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October 15, 2004

food for thought

Here is a strange statistical result. My colleagues and I have been teaching high school students to investigate the causes of obesity in their community--as a form of civic education. This fall, they are going to conduct and tape interviews and create a radio show to publicize their results. To give them some data to work from, we surveyed all the students in the school's health classes. The response rate was poor, because students had to bring in parental permission slips before they could complete the survey; and there was no penalty for failing to participate. Nevertheless, we received enough surveys to draw tentative statistical conclusions. Here is the one that surprises me. None of the 17 kids who said that they ate fast food every day are overweight (according to their self-reported combination of height and weight). However, 43% of those who said they eat "hardly any" fast food are considered clinically overweight.

What's going on? Maybe a lot of kids are mistaken or dishonest, but it's strange that the relationship between fast food and body weight would be so linear and negative. The sample is too small for serious statistical analysis, but we noticed that immigrant kids are more likely to eat fast food, yet less likely to be overweight. So maybe immigrants eat good food at home but go out a lot to McDonalds.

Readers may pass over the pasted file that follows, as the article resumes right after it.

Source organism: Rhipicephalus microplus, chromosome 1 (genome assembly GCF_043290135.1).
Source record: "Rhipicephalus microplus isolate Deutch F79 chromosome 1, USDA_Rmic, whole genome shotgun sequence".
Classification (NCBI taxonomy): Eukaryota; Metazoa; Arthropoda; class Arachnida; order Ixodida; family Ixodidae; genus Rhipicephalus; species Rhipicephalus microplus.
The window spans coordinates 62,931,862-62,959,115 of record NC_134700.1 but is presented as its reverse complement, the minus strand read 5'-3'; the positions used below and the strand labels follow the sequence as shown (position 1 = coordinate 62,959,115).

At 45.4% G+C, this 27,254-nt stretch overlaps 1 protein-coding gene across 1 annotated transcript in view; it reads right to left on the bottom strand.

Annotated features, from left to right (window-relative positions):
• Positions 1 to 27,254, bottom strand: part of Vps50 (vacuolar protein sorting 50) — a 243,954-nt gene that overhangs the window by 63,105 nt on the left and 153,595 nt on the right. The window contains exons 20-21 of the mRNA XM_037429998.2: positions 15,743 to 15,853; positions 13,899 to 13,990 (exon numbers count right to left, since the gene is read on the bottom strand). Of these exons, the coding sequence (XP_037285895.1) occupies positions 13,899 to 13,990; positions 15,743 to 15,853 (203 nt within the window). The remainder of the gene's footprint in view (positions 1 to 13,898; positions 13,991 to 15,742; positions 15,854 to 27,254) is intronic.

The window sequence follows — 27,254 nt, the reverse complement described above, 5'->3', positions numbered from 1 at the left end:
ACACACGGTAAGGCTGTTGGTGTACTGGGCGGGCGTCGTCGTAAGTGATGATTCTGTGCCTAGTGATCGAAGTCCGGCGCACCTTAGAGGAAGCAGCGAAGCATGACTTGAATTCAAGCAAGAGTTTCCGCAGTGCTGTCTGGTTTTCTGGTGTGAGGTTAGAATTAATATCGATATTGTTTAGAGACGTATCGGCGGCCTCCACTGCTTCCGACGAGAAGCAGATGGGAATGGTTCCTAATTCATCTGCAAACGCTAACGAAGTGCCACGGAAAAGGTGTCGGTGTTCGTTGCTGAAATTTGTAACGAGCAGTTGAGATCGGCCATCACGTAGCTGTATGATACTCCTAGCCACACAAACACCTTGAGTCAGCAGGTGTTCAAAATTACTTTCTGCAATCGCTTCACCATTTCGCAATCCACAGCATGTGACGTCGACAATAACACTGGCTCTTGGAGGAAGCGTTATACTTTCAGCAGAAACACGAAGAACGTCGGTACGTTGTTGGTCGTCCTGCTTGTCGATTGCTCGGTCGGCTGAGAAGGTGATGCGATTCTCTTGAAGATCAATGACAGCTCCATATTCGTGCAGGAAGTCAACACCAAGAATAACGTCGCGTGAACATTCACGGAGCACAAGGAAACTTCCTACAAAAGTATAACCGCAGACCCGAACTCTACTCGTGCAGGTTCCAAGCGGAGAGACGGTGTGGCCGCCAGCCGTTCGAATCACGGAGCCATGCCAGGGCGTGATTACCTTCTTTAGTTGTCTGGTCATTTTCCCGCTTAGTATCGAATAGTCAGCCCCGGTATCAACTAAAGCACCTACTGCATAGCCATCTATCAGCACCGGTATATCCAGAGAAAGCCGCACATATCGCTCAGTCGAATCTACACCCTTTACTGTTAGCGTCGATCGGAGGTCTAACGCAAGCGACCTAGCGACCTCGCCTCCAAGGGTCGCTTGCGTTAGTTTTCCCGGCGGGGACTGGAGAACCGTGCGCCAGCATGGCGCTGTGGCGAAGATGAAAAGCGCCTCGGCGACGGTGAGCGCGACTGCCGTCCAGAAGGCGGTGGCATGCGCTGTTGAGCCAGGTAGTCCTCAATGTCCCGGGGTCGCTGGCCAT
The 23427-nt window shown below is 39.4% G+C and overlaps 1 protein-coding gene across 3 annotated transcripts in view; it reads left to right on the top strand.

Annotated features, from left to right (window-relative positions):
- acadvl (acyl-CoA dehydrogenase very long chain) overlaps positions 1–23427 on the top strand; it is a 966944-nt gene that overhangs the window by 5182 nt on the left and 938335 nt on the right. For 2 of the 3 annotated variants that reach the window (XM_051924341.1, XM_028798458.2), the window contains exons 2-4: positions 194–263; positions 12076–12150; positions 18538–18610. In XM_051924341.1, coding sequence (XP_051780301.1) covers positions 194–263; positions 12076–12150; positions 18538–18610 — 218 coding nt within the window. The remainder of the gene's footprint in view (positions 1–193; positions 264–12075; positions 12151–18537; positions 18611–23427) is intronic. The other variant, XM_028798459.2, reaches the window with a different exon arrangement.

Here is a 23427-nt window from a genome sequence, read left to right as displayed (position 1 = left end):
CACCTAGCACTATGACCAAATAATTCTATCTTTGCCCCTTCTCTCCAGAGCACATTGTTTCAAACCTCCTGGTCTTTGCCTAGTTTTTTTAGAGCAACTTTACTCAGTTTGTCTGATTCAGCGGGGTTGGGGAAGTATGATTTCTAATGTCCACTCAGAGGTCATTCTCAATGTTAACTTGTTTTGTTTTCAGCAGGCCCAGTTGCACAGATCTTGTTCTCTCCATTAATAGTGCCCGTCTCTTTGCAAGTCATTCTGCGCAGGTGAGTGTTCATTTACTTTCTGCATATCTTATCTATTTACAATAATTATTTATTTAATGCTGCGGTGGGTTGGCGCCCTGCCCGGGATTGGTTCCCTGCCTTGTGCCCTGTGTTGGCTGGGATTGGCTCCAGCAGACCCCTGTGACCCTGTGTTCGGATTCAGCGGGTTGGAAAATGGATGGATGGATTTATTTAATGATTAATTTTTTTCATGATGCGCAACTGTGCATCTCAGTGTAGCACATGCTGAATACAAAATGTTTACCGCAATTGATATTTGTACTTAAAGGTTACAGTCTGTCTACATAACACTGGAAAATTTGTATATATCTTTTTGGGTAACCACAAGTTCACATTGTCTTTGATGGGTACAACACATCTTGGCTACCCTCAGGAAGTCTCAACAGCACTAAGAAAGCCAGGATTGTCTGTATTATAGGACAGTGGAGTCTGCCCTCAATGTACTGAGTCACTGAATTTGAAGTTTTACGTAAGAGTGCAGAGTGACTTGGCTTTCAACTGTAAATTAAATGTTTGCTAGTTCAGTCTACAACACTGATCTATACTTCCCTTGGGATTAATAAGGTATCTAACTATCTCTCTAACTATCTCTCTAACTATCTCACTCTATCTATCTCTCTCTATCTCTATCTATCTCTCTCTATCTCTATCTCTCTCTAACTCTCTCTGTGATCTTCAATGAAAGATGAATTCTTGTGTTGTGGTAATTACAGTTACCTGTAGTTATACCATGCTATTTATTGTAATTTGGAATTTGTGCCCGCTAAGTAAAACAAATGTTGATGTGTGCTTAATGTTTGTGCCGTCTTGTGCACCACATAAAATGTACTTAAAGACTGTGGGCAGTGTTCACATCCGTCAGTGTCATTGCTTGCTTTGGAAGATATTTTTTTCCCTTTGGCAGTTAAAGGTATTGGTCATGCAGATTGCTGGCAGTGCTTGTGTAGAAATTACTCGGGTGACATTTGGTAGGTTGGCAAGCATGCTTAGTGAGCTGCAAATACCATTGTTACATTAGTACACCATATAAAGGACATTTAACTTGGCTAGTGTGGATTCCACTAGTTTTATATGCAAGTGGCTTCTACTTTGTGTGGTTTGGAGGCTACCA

There are more possible explanations. For instance, the Washington Post's "Kid's Post" section reported last Wednesday that young people order less healthy food at restaurants like Outback Steakhouse and Red Lobster than they do at fast-food places. So maybe it's good to go to McDonalds if it keeps you from ordering the "surf and turf" at a sit-down restaurant. But most of the kids we surveyed cannot afford regular visits to real restaurants.

In any case, the students' research task is a lot harder because of this result.

Posted by peterlevine at 12:32 PM | Comments (2) | TrackBack

The Bonanza! Group

People who work to improve the quality of public culture deserve our attention and thanks. For example, Adrienne Schatz is one of the co-founders of the "Bonanza!" group. She explains that Bonanza! is:

a network of Republican and Democrat friends who've put aside differences - at least in this realm - to create www.bonanzag.com, a very comprehensive, accessible, and truly nonpartisan election resource. We emphasize fact-checking, and have compiled dozens of easily navigable links to information on candidates, issues, registration, voters' rights, poll monitoring volunteer opportunities, humor (if you haven't seen the shenanigans at www.jibjab.com, you should ...), etc.

Posted by peterlevine at 10:07 AM | Comments (0) | TrackBack

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